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February 16, 2020 4 min read

Learning to love Ylang – Ylang has been a journey. I’ve always avoided it due to concerns about blood pressure but a recent worry that lead to an “aha” moment. This “aha” moment lead me to use it in a blend that is gentle, soothing, and hinted with clarity and self-love. (If you're planning on attending Ladies Healing Day this year, you'll get a sample of it!)


Ylang – Ylang is the common name of a beautiful flower that is so delicate, even the wind can cause it to fall or become damaged. Its botanical name is Cananga odorata. Only the fully mature flowers are harvested by hand during the early hours of the morning. It’s critical that no flower is damaged during harvest to ensure the compete aromatics are intact (Rose, 1999).

Once the flowers are collected, they’re immediately taken for distillation. The delicate flowers are then steam distilled to obtain the floral, honeyed aroma that is reminiscent of a full moon’s magic on breezy Summer night - a treasure fit for a goddess. This is the aromatic goodness that the Ylang – Ylang complete essential oil can offer you.

It’s important to know that “the flowers of Cananga odorata forma macrophylla produce the oil called Cananga and Cananga odorata forma genuina produce the oil called Ylang – Ylang (Rose, 1999). While they both bear the same botanical name, they are unique and different. As a user, always ask your supplier to identify the forma on this oil so you can make sure you are getting the correct oil.

Aromatic profile

Ylang – Ylang complete essential oil has a very balanced, sweet, and floral aroma. It is soft, elegant, exotic and works wonderfully as a middle to base note in blends. However, too much can overpower you.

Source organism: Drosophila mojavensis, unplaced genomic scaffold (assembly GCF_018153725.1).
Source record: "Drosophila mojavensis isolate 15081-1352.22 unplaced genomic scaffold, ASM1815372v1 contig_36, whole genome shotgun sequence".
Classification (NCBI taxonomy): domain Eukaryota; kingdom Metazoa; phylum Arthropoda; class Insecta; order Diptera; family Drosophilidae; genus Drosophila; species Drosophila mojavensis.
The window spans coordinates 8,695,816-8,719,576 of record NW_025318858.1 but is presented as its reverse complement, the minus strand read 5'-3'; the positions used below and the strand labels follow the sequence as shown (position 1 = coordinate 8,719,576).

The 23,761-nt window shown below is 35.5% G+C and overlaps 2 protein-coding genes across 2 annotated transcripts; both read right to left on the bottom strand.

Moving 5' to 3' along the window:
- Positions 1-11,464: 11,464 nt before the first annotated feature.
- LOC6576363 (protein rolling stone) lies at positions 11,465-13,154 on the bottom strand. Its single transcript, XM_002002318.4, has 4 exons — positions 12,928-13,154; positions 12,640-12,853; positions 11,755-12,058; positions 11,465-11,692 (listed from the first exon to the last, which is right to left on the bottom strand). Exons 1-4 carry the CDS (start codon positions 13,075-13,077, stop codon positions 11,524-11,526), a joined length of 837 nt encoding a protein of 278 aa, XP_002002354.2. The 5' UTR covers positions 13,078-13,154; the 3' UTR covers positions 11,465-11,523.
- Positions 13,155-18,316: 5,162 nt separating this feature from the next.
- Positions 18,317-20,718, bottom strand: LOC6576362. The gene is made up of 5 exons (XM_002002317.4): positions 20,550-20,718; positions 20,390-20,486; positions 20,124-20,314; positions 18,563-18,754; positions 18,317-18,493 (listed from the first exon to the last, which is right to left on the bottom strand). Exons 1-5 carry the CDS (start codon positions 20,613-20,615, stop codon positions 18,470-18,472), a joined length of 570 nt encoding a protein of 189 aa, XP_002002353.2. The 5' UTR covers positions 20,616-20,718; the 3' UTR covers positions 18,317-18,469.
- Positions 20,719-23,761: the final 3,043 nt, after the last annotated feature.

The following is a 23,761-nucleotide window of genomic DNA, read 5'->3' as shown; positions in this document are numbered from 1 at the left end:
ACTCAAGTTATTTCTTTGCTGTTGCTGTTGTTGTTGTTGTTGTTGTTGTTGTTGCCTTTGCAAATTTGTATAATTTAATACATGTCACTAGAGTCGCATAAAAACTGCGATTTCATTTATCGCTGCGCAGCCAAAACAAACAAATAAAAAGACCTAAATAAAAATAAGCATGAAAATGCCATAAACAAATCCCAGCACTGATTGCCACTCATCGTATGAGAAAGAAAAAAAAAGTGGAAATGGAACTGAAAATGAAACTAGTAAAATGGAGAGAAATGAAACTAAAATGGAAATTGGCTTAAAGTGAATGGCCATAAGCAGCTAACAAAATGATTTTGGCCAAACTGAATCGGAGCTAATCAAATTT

There are five different types of Ylang - Ylang essential oil. They are 'extra,' 'first,' 'second,' 'third, ‘and 'complete.' The first four are known as fractional distillates that are named according to when they are collected during the distillation process and can have very sharp penetrating aromas (Rose, 1999).

The sharp aromas can range from a sickly-sweet aroma to a very heavy and sedative honeyed aroma depending on the fractional distillate.

The 'complete' is a combination of all four distillates and has a more round and pleasant aroma. I tend to utilize this essential oil more than the separate distillates because it easier to blend with due to its aromatic profile.

Learning to Love Ylang-ylang

Emotional/Energetic Qualities

Between its use in skincare as a means to support the balanced production of sebum, this oil is can be used in blends for emotional support and energetics.

Wormwood states in her initial description that the “Ylang – Ylang personality is intensely feminine (Wormwood, 1996).” Close your eyes and imagine it as a goddess that’s powerful, empowering, supportive, and clear in her role as a nurturer and balancer of energies. 

I’ve personally used this for a few valentine blends to create a sultry yet relaxed mood. Emotionally it encourages feelings of pleasure and promotes sensual awakening. Did you know the flowers are used in the beds of newly weds in Indonesia for this reason (Mojay, 1997)?

Ylang – Ylang is relaxing and soothing as mentioned before so it can help tame the tension which can be supportive for those with hypertension. It can be especially helpful to the nervous system for this reason (Purchon and Cantele, 2014).